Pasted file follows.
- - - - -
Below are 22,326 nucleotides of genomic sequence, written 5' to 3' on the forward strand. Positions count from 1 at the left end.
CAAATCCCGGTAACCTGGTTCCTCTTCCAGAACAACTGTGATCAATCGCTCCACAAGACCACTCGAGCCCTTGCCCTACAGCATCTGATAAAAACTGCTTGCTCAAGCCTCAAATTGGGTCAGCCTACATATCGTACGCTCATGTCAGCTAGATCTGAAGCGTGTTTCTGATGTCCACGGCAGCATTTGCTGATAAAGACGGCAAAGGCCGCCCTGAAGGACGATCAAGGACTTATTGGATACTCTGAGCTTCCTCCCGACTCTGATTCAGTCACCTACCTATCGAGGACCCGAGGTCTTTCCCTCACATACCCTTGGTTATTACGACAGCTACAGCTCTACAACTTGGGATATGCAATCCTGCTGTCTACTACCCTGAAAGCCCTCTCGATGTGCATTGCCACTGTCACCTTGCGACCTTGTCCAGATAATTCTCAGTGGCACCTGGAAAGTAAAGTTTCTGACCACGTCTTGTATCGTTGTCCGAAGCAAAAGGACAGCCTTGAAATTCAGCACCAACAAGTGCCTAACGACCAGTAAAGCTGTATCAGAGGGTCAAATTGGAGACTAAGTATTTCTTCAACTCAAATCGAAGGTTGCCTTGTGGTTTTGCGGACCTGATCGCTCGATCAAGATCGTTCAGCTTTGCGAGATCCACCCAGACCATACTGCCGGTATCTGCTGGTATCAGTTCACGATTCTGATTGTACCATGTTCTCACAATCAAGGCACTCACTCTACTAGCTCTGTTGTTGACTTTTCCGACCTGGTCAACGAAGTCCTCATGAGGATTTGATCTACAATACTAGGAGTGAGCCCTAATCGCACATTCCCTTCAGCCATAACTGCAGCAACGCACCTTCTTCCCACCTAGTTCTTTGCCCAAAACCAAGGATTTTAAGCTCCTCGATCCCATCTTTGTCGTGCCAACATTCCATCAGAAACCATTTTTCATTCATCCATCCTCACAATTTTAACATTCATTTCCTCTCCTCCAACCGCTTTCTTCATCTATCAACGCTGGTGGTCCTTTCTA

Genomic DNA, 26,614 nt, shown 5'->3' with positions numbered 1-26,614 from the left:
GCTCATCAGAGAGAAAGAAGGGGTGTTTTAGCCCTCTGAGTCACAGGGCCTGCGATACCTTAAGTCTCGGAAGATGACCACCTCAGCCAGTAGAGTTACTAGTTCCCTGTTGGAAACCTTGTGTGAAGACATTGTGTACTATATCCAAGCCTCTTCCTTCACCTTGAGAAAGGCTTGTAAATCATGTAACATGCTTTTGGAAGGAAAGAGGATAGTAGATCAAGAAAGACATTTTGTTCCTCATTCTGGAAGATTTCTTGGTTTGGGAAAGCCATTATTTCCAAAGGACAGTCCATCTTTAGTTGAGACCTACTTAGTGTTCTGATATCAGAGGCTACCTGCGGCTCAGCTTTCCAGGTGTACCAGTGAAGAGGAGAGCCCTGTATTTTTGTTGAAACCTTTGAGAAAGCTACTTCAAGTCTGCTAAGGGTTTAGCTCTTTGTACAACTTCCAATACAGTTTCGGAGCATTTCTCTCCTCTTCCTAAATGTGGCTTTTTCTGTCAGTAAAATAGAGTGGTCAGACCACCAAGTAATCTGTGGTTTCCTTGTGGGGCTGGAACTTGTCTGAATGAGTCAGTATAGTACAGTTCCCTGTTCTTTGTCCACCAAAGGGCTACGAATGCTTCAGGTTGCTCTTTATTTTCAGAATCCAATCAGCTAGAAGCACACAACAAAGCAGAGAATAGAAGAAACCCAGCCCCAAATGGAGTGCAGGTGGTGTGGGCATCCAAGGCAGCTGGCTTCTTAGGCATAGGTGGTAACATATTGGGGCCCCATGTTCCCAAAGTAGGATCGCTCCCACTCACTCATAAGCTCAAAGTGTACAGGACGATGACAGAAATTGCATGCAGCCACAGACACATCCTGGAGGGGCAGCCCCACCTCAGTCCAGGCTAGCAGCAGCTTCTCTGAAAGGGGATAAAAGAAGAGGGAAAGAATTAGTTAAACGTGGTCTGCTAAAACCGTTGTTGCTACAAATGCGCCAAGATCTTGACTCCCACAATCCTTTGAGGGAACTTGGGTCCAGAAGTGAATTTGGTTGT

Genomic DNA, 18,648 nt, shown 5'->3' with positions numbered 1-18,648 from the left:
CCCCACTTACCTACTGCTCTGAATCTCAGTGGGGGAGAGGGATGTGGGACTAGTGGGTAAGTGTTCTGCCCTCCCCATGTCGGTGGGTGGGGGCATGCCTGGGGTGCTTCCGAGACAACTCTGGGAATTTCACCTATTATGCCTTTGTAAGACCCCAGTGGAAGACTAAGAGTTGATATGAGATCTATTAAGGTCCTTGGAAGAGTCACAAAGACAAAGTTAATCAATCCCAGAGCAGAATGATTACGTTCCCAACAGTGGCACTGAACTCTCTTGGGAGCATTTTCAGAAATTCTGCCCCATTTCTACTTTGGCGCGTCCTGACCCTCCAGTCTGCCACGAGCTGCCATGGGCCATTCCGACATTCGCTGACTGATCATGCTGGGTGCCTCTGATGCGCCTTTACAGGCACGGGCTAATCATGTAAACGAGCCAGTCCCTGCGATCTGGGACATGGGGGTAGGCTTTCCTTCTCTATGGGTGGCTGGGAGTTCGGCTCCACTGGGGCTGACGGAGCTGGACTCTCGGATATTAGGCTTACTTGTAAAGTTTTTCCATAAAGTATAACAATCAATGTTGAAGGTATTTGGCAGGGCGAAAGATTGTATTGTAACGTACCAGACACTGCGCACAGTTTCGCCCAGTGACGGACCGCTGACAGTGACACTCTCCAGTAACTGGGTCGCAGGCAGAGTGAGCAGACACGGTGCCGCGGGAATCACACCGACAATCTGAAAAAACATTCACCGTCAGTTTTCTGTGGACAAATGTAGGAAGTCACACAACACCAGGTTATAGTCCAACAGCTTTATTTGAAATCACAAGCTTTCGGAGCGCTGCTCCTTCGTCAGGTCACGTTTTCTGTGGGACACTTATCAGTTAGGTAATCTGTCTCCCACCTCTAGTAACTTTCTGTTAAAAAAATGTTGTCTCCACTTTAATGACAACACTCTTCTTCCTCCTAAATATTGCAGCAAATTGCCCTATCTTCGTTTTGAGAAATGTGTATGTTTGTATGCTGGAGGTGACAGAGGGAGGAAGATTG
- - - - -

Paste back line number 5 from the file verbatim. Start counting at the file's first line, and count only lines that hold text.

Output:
Genomic DNA, 18,648 nt, shown 5'->3' with positions numbered 1-18,648 from the left: